The Wall St. Journal article “Beauty is not something I’ve ever been a part of,” said Lee, who lives in Hong Kong.

“I can’t speak Chinese.”

She said she prefers to eat out at Asian restaurants or go to Chinese-themed restaurants.

“If I can’t do it, then I can at least not make the same mistakes as everyone else,” she said.

“The most important thing is not to be like everyone else.” 

Alicia Wong, a 35-year-old who lives near San Francisco, said she grew up in Hong, where people tended to treat her like she was a foreigner.

“Everyone looked at me differently,” she recalled.

“They wouldn’t even smile at me.”

Wong, who is a writer and actress, said the idea of being “different” was a huge barrier to her Asian identity.

“It made me feel like I was different,” she told the WSJ.

“My parents would never accept me as a Chinese person.” 

Chinese-Americans are the fastest growing ethnic group in the U.S. in terms of the number of American-born people in the nation, according to the Pew Research Center.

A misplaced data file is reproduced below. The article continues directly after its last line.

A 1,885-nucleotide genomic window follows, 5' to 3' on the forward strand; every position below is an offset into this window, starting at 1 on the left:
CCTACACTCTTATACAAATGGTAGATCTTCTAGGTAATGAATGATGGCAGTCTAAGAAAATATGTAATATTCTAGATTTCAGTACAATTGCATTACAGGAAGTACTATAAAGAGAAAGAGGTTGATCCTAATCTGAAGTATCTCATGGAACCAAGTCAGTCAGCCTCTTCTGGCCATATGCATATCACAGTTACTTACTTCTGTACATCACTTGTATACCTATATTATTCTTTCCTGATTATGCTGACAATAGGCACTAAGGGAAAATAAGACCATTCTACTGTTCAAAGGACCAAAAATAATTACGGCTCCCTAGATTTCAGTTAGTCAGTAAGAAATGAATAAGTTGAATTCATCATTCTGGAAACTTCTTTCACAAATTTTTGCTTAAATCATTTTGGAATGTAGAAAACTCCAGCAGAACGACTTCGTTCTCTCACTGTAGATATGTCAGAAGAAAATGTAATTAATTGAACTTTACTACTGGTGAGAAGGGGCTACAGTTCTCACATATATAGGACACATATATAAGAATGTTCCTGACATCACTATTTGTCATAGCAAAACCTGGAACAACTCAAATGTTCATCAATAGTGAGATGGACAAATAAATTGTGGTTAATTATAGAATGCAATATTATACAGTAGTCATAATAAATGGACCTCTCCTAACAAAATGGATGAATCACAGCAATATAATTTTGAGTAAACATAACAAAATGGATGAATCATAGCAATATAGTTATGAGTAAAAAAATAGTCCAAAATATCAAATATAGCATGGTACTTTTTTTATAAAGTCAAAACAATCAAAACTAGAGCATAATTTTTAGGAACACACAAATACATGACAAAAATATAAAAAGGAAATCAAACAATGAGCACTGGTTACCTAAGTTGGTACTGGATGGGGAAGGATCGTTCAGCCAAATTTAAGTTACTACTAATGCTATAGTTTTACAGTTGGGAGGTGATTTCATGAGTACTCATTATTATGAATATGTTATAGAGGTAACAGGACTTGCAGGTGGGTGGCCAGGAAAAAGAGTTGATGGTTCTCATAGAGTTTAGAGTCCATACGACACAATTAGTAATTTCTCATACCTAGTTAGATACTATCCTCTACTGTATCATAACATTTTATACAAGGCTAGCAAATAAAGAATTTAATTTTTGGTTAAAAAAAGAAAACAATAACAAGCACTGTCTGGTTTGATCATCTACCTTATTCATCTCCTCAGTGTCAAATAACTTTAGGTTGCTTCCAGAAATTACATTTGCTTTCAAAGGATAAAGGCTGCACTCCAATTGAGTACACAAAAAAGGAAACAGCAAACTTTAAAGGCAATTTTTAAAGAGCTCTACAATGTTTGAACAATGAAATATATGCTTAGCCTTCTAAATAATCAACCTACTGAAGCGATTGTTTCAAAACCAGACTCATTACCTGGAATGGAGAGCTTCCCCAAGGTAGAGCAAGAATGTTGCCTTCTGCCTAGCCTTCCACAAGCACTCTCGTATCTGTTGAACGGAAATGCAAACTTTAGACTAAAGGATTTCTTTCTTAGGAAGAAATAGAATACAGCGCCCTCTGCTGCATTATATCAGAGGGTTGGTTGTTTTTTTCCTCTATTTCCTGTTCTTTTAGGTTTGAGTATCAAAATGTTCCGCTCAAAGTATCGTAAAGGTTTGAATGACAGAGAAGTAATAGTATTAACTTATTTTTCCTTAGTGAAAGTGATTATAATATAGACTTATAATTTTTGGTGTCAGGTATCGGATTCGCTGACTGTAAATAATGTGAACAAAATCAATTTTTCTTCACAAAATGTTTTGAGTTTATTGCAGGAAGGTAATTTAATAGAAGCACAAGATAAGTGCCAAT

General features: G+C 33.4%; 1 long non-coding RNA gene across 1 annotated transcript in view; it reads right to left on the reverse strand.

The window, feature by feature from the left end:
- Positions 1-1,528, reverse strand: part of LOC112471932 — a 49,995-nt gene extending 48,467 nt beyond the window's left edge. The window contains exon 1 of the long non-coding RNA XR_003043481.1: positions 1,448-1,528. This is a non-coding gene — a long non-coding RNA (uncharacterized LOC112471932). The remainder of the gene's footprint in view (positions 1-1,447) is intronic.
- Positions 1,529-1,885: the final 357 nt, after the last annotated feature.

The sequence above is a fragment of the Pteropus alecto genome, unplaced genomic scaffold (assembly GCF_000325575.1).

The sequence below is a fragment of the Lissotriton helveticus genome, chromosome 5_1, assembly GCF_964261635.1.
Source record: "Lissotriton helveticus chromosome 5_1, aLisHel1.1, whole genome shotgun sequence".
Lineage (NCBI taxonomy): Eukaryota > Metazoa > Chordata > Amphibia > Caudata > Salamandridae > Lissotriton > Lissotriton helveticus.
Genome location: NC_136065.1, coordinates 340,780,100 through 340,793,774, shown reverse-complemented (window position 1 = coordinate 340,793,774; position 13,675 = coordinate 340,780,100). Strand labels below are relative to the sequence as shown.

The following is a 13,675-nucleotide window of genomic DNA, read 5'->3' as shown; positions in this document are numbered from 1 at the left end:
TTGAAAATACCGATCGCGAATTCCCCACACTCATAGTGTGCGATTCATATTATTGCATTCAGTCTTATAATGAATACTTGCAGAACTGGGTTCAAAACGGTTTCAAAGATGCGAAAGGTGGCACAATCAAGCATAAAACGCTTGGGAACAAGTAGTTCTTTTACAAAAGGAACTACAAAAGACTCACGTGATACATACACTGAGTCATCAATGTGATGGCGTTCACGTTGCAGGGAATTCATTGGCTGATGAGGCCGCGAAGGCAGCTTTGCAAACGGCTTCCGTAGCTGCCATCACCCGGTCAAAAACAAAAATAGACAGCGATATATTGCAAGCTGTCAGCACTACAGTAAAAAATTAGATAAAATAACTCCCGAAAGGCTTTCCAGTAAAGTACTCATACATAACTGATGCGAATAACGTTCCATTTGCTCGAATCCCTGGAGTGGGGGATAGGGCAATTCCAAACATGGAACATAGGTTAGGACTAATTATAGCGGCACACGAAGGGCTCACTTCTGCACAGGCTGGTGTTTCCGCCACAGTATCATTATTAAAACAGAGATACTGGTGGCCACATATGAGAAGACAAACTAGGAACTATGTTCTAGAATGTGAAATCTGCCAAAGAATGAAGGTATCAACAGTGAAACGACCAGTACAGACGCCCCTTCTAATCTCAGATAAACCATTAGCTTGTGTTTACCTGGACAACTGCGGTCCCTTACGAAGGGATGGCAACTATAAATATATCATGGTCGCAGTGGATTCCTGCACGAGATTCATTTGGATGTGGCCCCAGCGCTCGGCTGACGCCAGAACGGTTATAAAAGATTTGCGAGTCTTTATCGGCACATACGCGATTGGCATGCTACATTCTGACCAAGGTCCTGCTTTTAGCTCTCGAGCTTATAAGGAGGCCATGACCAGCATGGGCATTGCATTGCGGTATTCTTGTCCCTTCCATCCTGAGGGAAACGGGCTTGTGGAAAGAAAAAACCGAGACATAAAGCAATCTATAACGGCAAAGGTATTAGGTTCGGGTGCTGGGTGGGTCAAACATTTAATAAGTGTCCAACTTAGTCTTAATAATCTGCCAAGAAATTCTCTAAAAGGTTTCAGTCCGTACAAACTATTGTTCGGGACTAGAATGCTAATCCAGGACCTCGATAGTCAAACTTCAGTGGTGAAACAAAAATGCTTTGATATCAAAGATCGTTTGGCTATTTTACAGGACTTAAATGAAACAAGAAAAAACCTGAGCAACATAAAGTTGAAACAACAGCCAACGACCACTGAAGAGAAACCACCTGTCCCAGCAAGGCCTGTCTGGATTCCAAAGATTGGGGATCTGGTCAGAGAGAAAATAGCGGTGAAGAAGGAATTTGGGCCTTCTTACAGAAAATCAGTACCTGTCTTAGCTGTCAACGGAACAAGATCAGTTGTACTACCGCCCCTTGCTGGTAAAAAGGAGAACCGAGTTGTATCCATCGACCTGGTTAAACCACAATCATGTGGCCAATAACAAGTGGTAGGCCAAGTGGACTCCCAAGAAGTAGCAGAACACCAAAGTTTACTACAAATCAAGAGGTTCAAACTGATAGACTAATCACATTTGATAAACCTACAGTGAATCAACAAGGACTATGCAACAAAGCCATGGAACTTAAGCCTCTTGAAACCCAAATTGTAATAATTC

A 2015 study showed that one in five Americans born in China is of Chinese descent, with the Asian American population growing from 4.2 million in 2000 to 9.4 million in 2020. 

“The beauty industry is really a melting pot of people from all walks of life,” said Wong. 

Lee, who was born in Hong-Kong, said beauty is a hobby and a way of life.

“A lot of my friends are into it, too.

They love it, and I like it.”

She hopes to start her own business soon, though she said she is not sure how.

“But it’s definitely something I want to do,” Lee said.

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